SINCE EDWARD SNOWDEN'S REVELATIONS, it has been public knowledge that the US national security agencies are able to trawl search engine logs to identify who is searching for what, but that right has now been extended to a local police department.
Police in Edina, Minnesota, have been granted court order requiring that Google hands over the identities of all those searching for the name of a local victim of fraud. The warrant was granted by Hennepin County Judge Gary Larson.
The wiretap fraud case involves identity theft, with a falsified passport being faxed to a credit union from a spoofed phone number, by which means fraudsters were able to extract $28,500 from the account of a local resident Douglas (surname redacted).
Under the terms of the court order Google is required hand over the following information about anyone who searched for Douglas's name between 1 December 2016 and 7 January 2017: "Names, address(es), telephone number(s), dates of birth, social security numbers, email addresses, payment information, account information, IP addresses, and MAC addresses of the person(s) who requested/completed the search".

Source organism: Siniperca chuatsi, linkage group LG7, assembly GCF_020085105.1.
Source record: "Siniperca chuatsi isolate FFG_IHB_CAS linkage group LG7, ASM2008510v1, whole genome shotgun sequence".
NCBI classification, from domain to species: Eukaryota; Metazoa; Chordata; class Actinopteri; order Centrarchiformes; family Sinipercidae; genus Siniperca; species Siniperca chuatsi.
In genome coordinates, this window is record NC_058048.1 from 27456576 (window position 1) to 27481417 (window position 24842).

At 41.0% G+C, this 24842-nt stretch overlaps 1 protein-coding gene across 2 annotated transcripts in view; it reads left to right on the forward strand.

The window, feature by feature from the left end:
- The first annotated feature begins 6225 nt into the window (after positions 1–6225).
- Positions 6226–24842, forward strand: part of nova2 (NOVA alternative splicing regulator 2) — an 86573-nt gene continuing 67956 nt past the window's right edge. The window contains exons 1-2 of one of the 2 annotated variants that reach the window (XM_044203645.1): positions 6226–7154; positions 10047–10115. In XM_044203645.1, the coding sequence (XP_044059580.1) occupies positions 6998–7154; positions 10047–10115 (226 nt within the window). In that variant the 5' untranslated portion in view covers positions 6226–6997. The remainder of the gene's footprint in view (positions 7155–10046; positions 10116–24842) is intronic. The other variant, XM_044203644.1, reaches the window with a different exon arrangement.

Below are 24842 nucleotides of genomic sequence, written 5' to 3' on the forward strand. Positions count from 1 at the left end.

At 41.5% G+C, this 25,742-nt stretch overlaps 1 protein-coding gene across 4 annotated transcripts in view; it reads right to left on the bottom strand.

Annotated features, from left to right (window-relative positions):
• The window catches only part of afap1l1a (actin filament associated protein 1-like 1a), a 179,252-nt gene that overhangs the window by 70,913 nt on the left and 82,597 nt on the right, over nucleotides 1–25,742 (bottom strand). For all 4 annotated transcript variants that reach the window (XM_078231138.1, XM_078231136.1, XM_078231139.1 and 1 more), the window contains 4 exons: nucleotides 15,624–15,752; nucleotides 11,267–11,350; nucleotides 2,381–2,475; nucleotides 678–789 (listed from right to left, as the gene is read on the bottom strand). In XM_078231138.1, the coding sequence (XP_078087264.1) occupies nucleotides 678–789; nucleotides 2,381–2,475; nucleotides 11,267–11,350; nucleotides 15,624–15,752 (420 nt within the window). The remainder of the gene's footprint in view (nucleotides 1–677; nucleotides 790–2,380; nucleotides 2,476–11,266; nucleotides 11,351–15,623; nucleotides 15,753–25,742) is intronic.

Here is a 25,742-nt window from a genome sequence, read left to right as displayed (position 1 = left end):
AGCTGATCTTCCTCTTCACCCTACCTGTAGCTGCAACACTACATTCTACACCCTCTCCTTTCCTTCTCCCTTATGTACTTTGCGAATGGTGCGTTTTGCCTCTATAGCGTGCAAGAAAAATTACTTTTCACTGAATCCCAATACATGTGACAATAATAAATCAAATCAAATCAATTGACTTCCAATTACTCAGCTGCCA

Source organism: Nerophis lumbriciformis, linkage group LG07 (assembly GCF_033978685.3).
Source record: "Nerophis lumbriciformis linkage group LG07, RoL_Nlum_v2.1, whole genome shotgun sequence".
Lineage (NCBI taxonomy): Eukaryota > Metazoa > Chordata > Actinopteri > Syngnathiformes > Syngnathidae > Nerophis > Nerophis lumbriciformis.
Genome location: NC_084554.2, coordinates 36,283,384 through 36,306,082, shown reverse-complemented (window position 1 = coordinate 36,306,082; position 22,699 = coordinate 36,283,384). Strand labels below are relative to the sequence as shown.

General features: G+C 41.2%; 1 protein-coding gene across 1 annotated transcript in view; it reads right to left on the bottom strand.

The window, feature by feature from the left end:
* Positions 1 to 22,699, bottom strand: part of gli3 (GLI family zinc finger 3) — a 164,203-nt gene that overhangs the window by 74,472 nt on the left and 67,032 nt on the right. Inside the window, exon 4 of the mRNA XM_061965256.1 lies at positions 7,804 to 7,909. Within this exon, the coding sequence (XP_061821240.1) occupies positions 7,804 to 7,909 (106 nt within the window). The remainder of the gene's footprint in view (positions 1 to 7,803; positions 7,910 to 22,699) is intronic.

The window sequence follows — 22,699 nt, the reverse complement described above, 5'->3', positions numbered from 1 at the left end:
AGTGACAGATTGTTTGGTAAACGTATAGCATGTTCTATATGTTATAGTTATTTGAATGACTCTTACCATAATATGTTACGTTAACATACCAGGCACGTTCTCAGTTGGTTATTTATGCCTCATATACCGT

The court order came to light after it was discovered by Minneapolis journalist and public records activist Tony Webster.
"When police suspect a person of a crime, their internet searches are sometimes damning. But in these situations, police already have a suspect, forensically recovering internet history files from their devices to figure out what they searched," notes Webster in his blog, arguing that allowing a dragnet search of Google users by the police is to grant them a new and dangerous power, particularly given the relatively minor nature of the crime.
The spectre of police routinely using internet surveillance on a speculative basis rather than targeting people as the result of traditional investigative and police intelligence work is something that privacy campaigners have long warned against as a danger to democracy.
Google was served a subpoena at the same time as the court order was granted. While the company has not commented publicly, initial reports suggest it will fight the order. µ
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